Stress fracture - 2nd metatarsal I am a 17 year old female suffering a stress fracture in the 2nd metatarsal. I first went to my doctor on december 2nd and he told me that I had inflamed joints and told me to take 2 weeks off from my job as a waitress. I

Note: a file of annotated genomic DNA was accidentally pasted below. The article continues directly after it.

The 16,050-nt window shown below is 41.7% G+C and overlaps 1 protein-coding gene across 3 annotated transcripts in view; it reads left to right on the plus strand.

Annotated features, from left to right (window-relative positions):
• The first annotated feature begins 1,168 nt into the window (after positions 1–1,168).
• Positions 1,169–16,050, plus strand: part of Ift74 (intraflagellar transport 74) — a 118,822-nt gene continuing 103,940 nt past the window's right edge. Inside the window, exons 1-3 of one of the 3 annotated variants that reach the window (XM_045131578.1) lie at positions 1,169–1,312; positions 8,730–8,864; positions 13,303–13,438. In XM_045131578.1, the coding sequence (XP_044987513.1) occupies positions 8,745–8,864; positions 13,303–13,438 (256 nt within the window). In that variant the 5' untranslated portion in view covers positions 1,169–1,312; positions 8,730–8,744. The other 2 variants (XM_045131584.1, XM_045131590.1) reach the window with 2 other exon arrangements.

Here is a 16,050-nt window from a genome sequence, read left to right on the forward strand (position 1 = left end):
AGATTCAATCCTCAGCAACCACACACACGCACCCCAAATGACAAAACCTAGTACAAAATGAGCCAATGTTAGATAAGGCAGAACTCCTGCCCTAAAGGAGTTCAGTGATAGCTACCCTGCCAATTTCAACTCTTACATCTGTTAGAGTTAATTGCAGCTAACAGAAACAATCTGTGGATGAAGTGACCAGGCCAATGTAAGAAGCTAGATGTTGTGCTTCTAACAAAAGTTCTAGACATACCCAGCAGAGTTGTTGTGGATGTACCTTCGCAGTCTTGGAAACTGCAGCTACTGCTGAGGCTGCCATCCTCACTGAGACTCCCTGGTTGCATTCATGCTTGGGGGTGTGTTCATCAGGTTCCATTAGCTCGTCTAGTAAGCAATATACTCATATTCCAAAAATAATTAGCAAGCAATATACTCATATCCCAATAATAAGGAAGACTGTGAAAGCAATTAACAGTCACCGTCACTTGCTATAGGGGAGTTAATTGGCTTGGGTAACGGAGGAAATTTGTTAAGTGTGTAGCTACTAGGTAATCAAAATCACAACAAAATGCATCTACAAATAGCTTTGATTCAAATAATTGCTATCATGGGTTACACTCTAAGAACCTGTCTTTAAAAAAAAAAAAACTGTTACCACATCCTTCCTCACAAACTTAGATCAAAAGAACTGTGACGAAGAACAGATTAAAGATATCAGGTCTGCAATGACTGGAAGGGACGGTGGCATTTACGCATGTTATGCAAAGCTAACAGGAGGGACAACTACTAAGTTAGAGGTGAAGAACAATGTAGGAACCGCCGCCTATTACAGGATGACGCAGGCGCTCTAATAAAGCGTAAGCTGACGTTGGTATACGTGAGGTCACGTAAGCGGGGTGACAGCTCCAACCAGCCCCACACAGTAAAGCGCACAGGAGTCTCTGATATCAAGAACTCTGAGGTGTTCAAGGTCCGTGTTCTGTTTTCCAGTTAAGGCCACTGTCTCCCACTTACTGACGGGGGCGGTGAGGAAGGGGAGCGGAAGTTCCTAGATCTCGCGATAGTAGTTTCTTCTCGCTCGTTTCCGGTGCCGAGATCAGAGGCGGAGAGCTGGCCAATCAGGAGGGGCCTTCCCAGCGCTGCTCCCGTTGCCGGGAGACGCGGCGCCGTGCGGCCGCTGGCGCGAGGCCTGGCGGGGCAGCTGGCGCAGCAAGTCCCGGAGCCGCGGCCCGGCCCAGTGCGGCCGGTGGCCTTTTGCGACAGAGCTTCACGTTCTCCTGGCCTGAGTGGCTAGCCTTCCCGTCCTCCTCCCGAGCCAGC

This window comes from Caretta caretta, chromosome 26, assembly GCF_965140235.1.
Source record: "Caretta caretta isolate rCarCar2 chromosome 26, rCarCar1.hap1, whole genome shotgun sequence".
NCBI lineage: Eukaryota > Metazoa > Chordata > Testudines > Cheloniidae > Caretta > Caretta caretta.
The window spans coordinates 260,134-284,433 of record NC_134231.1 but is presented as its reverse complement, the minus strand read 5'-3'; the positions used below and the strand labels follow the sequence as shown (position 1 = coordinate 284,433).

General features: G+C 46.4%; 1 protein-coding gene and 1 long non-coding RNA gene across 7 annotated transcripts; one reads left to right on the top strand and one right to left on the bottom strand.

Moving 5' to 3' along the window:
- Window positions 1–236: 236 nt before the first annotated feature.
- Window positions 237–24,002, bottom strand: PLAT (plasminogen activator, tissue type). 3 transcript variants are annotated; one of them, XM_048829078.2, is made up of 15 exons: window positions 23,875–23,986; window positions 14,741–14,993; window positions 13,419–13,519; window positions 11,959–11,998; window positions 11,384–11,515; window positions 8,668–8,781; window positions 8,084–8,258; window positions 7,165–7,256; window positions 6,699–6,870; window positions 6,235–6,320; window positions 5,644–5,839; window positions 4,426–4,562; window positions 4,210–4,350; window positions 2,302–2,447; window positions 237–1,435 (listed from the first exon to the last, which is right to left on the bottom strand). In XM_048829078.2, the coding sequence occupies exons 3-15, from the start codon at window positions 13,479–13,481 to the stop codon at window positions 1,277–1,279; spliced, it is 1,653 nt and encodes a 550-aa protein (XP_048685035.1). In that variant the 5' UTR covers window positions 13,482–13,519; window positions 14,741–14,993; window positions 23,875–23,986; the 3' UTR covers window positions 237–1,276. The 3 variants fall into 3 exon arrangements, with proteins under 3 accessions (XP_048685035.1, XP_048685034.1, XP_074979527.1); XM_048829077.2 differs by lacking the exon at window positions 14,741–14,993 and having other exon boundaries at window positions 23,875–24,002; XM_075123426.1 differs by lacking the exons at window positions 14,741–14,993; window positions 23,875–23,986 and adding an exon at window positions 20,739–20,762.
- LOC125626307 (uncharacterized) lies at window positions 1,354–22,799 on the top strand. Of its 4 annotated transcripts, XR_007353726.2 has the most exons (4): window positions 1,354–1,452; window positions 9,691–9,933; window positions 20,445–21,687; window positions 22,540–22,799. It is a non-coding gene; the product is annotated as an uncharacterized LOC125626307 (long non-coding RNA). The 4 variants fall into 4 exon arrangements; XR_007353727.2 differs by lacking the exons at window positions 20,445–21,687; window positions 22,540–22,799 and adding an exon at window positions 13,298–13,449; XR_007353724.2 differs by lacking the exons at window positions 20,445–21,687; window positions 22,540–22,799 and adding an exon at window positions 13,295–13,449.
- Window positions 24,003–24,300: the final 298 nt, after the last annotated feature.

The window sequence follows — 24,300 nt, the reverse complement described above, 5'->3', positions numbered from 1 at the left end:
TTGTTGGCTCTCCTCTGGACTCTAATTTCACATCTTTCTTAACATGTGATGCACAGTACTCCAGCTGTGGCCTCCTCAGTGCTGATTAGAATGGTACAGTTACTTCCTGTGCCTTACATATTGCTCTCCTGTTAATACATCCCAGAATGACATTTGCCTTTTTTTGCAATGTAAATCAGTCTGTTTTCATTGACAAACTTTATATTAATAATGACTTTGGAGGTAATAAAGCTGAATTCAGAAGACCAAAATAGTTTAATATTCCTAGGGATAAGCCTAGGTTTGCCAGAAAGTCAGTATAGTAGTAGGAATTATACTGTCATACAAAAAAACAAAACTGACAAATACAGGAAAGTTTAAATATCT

First, . First, some background on stress fractures: the mechanism of a stress fracture begins with something called a stress riser, a weakened area of the bone that predisposes itself to breaking. Steel girders used in bridges and buildings are x-rayed before they leave the plant to look for these stress risers. If one of these is used in a bridge, it can withstand multi-ton forces for decades without a problem. Then, one day, a pigeon sits on the girder where the stress riser is and it cracks. Stress fractures occur the same way. You don't have to injure yourself or fall off the roof to get a stress fracture. Usually, stress fractures aren't visible on ordinary x-rays. They are hairline fractures that, on a 2-dimensional x-ray, can't be seen... That is, until 14 days have past. After 14 days, although the fracture itself may still not be visible, as the bone tries to heal, "bone callus" can be seen. It's this white, fuzzy looking cloud around a fracture. When we see bone callus, we know there is an underlying fracture, and we also know healing is taking place. Since stress fractures are not big breaks and are not displaced, there is never a need to "reduce" the fracture, and we usually use a soft cast or even a removable cast (cam walker) instead of a hard cast. Given that your job requires you to be on your feet for long periods of time, it's essential you take time off from work and allow it to heal. Fractures take 6-8 weeks to heal, and even after that, you'll be the first one on your block to know when it's going to rain for up to a year! i have a serious issue with your doctor giving you a cortisone injection, however. Cortisone, a steroid, reduces inflammation. One of the stages of bone healing is the inflammatory stage. Cortisone will suppress that and delay bone healing. Even repeated doses of non-steroidal inti-inflammatories like advil (ibuprofen) can delay bone healing. I agree with his advice to keep off your foot and wear the boot. A follow-up MRI in another month would also be a good idea. Hope this helps! good luck!